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Charlie Baker is wonkish and charismatic in western Mass.

Governor-elect Charlie Baker sat with UMass Amherst Chancellor Kumble Subbaswamy during a visit to the campus Wednesday.
Governor-elect Charlie Baker sat with UMass Amherst Chancellor Kumble Subbaswamy during a visit to the campus Wednesday.(Matthew Cavanaugh for The Boston Globe)

SPRINGFIELD — Here in the state’s third-largest city, Charlie Baker ceremonially cut a long strand of sausages to mark the re-opening of an iconic German restaurant and tavern, and sipped a beer as he gladhanded patrons and posed for iPhone photos.

In Holyoke, he spoke about budget cuts and education policy.

And in Amherst, at the University of Massachusetts’ flagship campus, he met with top officials and peppered high-achieving students with questions about their areas of expertise, from hydrogen fuel cells to the mechanics of a “green roof.”

On a swing through western Massachusetts Wednesday, the governor-elect showed off sides wonkish and charismatic, all the while drawing the kind of attention he rarely encountered when his title was shorter: candidate.

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At UMass’s flagship campus, Baker begin by huddling behind closed doors with top officials including UMass Amherst Chancellor Kumble R. Subbaswamy and University of Massachusetts President Robert L. Caret.

The governor-elect then heard presentations about various university initiatives. He leaned forward and asked lots of questions. Subbaswamy often chimed in, extolling the virtues of the place.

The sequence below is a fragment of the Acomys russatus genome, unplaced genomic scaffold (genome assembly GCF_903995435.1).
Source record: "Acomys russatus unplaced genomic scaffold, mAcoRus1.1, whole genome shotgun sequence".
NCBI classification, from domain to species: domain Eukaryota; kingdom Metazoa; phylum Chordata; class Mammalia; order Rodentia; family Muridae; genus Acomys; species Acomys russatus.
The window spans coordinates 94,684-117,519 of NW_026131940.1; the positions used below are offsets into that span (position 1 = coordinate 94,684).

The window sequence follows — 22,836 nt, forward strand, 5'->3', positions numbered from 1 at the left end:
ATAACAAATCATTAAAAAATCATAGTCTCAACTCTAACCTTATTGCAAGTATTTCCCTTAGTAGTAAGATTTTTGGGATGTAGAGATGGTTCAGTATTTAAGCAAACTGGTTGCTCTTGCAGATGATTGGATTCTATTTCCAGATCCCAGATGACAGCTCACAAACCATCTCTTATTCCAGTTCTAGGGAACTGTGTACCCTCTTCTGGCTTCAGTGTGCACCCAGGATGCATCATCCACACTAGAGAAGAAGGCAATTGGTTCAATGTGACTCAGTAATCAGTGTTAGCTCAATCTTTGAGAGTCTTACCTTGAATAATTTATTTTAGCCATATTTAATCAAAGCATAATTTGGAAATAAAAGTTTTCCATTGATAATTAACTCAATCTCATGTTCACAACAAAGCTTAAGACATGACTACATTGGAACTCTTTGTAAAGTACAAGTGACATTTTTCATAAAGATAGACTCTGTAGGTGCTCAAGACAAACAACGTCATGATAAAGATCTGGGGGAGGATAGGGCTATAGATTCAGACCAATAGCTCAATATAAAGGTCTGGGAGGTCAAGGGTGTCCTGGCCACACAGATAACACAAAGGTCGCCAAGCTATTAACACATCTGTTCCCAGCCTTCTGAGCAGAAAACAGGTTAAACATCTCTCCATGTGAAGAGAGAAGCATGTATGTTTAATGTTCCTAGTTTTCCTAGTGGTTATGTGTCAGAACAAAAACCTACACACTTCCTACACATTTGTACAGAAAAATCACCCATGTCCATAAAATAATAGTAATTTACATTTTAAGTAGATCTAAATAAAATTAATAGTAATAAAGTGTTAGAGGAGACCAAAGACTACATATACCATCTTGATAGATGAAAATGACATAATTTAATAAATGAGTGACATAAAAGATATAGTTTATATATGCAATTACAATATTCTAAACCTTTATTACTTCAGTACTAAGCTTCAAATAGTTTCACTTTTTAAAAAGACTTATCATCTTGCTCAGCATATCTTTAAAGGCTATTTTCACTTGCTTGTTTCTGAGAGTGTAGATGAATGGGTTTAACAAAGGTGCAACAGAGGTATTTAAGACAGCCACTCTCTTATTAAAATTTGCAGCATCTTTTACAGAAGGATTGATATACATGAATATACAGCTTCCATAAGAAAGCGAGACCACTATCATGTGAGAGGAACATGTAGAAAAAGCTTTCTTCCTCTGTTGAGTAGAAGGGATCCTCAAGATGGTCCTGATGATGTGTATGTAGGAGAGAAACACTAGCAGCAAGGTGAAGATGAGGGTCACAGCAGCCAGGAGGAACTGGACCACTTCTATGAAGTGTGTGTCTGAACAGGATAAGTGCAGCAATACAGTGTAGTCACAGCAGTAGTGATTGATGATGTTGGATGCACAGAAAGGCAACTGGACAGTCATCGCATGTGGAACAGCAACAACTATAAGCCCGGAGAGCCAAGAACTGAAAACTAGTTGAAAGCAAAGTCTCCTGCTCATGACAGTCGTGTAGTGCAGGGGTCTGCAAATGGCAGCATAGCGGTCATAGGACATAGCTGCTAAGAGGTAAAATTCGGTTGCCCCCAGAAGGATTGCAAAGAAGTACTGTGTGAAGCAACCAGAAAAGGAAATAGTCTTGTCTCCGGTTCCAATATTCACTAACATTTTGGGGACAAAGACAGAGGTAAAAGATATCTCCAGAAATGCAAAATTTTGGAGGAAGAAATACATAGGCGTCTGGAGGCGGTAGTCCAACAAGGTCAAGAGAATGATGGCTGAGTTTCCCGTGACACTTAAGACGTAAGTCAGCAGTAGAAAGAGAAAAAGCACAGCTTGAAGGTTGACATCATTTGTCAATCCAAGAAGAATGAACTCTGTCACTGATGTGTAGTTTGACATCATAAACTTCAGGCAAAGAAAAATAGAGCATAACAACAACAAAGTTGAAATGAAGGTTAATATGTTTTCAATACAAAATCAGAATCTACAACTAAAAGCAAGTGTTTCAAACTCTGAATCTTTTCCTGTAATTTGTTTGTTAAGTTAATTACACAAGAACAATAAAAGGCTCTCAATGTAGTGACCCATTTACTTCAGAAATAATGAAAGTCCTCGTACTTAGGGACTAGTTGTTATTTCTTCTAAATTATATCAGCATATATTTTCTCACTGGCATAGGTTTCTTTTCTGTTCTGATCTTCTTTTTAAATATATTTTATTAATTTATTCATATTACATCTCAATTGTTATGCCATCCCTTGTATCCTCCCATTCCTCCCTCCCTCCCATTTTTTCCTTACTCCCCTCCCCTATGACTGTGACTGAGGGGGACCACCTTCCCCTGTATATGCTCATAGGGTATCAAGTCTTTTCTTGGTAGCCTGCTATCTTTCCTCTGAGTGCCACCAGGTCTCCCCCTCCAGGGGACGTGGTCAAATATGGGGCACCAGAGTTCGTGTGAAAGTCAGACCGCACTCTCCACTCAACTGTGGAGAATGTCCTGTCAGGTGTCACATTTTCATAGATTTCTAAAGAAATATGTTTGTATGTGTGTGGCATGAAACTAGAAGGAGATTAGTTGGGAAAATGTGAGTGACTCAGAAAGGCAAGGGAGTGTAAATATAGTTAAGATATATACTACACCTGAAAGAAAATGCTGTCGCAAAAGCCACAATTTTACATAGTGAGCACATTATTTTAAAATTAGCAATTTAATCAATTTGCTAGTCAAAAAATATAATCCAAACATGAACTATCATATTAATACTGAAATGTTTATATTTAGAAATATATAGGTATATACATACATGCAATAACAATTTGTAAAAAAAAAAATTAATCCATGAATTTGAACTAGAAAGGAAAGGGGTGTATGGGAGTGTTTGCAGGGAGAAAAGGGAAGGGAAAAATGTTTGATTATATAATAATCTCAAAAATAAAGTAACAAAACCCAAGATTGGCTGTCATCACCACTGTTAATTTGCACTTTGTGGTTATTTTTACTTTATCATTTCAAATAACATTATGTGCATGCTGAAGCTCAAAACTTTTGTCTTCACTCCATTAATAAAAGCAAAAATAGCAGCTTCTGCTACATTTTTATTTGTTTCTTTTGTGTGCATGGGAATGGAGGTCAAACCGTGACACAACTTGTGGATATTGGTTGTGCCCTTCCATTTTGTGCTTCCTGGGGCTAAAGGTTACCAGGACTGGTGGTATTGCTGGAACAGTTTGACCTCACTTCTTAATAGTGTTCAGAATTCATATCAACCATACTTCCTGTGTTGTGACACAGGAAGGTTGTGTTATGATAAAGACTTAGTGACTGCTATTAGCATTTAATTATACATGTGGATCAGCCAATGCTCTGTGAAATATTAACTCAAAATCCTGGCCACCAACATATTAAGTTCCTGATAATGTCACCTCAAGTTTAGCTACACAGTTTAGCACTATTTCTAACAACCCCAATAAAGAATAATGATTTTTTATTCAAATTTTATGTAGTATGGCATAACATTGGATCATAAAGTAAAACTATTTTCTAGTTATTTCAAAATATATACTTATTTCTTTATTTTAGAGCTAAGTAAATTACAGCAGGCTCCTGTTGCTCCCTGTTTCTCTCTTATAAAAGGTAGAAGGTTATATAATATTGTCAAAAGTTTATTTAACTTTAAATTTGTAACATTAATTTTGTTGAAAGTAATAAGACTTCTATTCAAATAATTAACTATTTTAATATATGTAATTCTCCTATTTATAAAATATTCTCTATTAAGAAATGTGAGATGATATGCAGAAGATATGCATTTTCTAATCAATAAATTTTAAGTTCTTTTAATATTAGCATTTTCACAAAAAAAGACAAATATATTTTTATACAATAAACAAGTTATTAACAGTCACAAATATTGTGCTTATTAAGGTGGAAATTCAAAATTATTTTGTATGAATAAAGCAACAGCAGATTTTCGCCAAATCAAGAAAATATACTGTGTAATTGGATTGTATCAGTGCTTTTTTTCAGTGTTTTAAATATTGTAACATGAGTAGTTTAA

“This guy has the ‘sell’ hat on all the time,” Baker said good-naturedly.

The governor-elect later met with students — and no matter how far afield the topic was from what Baker might face as governor, he was ready with a thoughtful question.

Baker asked a mechanical engineering major working on green roofs about weight issues associated with water needed to keep vegetation healthy. He queried a chemical engineering major working on hydrogen fuel cells about their cost and expected lifespan.

In Holyoke, Baker met with the mayor and spoke to the press about education and the prospect of cuts resulting from a state budget gap. He said cuts to local aid — which helps cities and towns — “are off the table.”

And in the evening, in Springfield, Baker attended the festive re-opening of a longtime establishment, the Student Prince tavern and Fort restaurant.

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Baker told a crowd of city movers and shakers, including Mayor Domenic J. Sarno, that he was thrilled to be in the city.

But he was also excited about something else.

“Here’s a little secret,” Baker, grinning, told the crowd, “I know a lot more about what’s available to drink in there than what’s available to eat!”

Then he went inside, grabbed a beer, and worked his way through the massive crowd in a restaurant decorated with scores of beer steins and bottle openers. He shook hands, made small talk, and posed for dozens of cell phone shots with patrons who wanted proof they had just met the governor-elect.

“This is fun,” Baker told a reporter, “because you get the reflective benefit of all these people who are so happy.”

Lingering in the packed tavern, surrounded by beer-hoisting patrons, Baker looked happy too.


Joshua Miller can be reached at joshua.miller@globe.com. Follow him on Twitter @jm_bos.